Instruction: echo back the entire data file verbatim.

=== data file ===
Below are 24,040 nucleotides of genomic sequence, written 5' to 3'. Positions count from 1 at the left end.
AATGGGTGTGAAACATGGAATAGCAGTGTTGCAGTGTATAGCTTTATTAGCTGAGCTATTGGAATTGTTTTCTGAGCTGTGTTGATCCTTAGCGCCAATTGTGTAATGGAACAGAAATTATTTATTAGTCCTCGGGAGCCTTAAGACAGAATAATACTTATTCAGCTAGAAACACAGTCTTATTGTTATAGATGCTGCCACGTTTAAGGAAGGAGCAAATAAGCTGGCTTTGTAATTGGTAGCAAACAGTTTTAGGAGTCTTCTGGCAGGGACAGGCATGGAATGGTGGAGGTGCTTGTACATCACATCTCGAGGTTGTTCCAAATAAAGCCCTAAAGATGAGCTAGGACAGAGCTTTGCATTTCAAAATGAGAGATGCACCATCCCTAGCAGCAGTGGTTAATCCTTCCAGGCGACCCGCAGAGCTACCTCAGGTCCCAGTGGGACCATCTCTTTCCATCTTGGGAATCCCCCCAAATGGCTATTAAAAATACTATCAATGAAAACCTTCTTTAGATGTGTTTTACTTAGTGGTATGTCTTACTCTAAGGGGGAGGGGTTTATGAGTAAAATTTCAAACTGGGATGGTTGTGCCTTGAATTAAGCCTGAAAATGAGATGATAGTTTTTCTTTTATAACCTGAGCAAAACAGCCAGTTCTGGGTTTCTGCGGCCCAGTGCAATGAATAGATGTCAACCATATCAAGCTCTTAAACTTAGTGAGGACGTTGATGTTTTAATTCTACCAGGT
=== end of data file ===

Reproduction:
Below are 24,040 nucleotides of genomic sequence, written 5' to 3'. Positions count from 1 at the left end.
AATGGGTGTGAAACATGGAATAGCAGTGTTGCAGTGTATAGCTTTATTAGCTGAGCTATTGGAATTGTTTTCTGAGCTGTGTTGATCCTTAGCGCCAATTGTGTAATGGAACAGAAATTATTTATTAGTCCTCGGGAGCCTTAAGACAGAATAATACTTATTCAGCTAGAAACACAGTCTTATTGTTATAGATGCTGCCACGTTTAAGGAAGGAGCAAATAAGCTGGCTTTGTAATTGGTAGCAAACAGTTTTAGGAGTCTTCTGGCAGGGACAGGCATGGAATGGTGGAGGTGCTTGTACATCACATCTCGAGGTTGTTCCAAATAAAGCCCTAAAGATGAGCTAGGACAGAGCTTTGCATTTCAAAATGAGAGATGCACCATCCCTAGCAGCAGTGGTTAATCCTTCCAGGCGACCCGCAGAGCTACCTCAGGTCCCAGTGGGACCATCTCTTTCCATCTTGGGAATCCCCCCAAATGGCTATTAAAAATACTATCAATGAAAACCTTCTTTAGATGTGTTTTACTTAGTGGTATGTCTTACTCTAAGGGGGAGGGGTTTATGAGTAAAATTTCAAACTGGGATGGTTGTGCCTTGAATTAAGCCTGAAAATGAGATGATAGTTTTTCTTTTATAACCTGAGCAAAACAGCCAGTTCTGGGTTTCTGCGGCCCAGTGCAATGAATAGATGTCAACCATATCAAGCTCTTAAACTTAGTGAGGACGTTGATGTTTTAATTCTACCAGGT